In Shopify, you have collections, products, pages and blog posts and that’s really about it. So if you’re wanting to have some sort of portfolio on your website (perhaps you’re an artist), then you may be better off with another platform such as WordPress.
– You don’t *really* own your website, you’re just renting space
Because Shopify are the ones hosting your store, technically you’re just renting space from them. This means if Shopify were to shut down tomorrow (and the chances of this is admittedly awfully low), then you would pretty much lose your online store and then you’d have to find somewhere else to set-up store (if you had managed to save your product photographs and content on to your computer, then it isn’t all so bad).
Also if one day you decided that you wanted to move away from Shopify and have your online store set-up elsewhere, while there are more and more tools out there to help you with migrating your content and data to another platform, you would most likely have to re-design all of your pages from scratch.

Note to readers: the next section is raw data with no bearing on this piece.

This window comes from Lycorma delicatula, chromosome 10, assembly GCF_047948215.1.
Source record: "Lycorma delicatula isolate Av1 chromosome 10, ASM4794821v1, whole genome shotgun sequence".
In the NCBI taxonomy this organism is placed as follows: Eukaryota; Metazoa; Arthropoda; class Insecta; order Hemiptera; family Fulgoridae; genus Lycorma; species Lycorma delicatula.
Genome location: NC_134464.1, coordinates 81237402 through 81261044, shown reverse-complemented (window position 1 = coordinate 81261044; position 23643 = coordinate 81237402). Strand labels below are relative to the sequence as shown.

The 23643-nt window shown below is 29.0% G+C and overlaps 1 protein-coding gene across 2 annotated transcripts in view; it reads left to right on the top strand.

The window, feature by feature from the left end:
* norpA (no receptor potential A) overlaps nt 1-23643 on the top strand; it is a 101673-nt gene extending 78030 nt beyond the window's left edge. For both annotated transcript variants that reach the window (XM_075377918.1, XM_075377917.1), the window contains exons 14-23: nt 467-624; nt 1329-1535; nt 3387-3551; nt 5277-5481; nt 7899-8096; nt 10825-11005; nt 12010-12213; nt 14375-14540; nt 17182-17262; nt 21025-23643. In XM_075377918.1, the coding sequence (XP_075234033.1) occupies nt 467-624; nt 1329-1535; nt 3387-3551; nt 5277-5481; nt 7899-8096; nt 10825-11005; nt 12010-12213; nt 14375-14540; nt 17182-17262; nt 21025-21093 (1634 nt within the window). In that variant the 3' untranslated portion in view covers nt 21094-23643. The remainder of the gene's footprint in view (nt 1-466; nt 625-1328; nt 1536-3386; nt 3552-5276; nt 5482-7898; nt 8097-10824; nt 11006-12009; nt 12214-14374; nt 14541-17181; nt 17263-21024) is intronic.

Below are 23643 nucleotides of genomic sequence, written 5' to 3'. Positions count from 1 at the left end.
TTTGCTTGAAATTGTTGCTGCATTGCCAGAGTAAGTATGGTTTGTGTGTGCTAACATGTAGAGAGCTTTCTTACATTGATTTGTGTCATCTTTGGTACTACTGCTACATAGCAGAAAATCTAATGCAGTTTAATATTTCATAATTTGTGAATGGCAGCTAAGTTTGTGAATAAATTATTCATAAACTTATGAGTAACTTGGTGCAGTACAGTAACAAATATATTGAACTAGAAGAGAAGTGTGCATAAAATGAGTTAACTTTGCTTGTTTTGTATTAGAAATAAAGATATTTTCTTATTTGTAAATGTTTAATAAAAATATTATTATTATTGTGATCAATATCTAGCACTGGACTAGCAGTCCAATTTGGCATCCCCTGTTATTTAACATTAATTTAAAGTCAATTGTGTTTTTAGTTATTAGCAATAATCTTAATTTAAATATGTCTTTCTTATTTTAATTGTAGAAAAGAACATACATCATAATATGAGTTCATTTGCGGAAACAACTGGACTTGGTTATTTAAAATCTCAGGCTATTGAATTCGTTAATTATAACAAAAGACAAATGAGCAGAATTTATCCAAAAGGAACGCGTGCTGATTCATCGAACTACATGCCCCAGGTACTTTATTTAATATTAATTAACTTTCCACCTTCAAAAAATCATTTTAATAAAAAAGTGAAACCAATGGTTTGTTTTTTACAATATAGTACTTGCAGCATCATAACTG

In contrast, with WordPress/WooCommerce, if you choose to find a new host, it’s generally a straight-forward process to migrate your website away from your old host to your new host and it should all continue running as expected once done.
Cons of WordPress/WooCommerce
And of course, WordPress/WooCommerce doesn’t get off scotch-free from having any drawbacks.
– There is more of a learning curve when it comes to familiarising yourself with WordPress and WooCommerce.
Shopify has a much simpler interface and that’s because it’s really only designed for one thing: eCommerce.
Meanwhile going on to the WordPress admin dashboard can feel a little bit overwhelming. However once you’ve familiarised yourself with the main parts and where you need to go to manage products/inventory, orders and your main WooCommerce settings, you’ll be away laughing.
If you’re getting your WordPress/WooCommerce website built for you, be sure to get your agency to do a thorough handover with you and provide training on how to manage your website yourself (this is something we do very happily at Moolah Digital, through the form of PDF guides, walkthrough videos and 1-on-1 Zoom walkthroughs).